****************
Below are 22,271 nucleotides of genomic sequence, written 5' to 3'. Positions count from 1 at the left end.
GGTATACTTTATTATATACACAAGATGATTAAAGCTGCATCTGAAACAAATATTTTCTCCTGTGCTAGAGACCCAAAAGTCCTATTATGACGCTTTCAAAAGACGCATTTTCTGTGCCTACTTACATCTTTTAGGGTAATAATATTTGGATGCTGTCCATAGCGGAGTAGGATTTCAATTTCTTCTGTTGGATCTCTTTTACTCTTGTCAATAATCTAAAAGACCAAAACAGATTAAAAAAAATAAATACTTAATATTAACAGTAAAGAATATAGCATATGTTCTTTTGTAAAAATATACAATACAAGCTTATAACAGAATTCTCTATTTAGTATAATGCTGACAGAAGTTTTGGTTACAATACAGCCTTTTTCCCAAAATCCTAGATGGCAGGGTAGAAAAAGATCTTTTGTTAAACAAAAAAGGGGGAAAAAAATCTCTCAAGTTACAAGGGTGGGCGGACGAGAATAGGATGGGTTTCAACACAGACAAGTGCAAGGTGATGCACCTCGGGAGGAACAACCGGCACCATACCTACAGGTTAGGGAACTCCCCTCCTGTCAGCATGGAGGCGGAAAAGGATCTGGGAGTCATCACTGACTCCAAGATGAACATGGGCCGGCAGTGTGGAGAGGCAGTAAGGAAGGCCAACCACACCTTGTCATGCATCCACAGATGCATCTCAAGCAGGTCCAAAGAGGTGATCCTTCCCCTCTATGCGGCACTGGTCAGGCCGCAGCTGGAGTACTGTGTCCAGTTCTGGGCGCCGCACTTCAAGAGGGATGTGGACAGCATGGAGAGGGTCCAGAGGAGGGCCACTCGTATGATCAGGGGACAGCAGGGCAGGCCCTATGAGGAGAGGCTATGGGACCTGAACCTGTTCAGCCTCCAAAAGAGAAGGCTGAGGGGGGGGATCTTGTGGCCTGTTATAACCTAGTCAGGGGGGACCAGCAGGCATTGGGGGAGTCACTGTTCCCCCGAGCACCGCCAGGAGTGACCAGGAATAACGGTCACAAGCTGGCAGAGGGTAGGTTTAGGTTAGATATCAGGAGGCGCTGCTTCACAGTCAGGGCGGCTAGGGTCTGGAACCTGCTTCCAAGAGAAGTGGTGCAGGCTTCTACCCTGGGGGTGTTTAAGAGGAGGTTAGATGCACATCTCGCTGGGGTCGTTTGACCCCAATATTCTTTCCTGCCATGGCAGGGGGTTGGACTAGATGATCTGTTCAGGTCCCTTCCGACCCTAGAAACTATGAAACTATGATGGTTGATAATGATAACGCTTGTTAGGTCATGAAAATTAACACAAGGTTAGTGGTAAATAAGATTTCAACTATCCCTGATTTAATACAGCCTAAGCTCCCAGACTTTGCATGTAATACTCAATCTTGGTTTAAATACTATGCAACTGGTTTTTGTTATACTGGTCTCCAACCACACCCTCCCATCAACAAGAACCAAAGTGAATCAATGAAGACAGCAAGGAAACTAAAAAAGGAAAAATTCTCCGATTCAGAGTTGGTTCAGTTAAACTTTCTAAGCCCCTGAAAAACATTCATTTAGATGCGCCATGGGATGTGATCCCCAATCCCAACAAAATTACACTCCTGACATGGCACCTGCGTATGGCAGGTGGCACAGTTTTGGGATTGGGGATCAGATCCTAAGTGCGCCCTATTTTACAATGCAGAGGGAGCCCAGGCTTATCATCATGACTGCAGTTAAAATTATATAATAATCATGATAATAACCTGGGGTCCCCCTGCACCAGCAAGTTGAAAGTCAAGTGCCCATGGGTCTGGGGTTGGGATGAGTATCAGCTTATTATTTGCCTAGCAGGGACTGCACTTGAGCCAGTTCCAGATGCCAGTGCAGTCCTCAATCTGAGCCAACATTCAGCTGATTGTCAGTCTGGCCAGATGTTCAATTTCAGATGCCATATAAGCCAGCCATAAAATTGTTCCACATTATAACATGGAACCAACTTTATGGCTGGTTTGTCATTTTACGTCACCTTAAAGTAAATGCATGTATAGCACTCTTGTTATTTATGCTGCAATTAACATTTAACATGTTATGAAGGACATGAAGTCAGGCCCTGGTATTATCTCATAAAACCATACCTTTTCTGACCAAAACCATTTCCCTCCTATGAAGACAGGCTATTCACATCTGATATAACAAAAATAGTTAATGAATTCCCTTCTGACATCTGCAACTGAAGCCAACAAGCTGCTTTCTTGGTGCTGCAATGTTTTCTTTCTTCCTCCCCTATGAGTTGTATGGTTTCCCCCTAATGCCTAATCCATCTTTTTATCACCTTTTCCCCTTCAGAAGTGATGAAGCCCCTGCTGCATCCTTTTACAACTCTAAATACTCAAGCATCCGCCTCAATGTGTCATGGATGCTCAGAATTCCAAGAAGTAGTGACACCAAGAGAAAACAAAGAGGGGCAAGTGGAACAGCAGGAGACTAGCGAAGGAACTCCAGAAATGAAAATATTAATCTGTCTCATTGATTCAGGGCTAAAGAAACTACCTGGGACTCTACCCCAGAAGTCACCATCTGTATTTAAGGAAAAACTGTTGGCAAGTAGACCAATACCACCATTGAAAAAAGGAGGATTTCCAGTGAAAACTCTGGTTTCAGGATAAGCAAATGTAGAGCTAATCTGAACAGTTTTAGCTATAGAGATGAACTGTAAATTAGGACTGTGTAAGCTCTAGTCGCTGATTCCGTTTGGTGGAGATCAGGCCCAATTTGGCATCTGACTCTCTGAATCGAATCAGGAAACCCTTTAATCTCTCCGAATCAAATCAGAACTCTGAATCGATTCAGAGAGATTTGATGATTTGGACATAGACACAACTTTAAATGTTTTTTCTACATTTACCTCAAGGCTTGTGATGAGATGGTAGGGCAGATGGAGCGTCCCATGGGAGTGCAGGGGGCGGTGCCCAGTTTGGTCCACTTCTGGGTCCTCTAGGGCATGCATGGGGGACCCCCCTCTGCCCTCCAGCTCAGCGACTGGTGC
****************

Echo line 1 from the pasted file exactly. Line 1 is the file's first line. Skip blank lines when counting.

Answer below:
Below are 22,271 nucleotides of genomic sequence, written 5' to 3'. Positions count from 1 at the left end.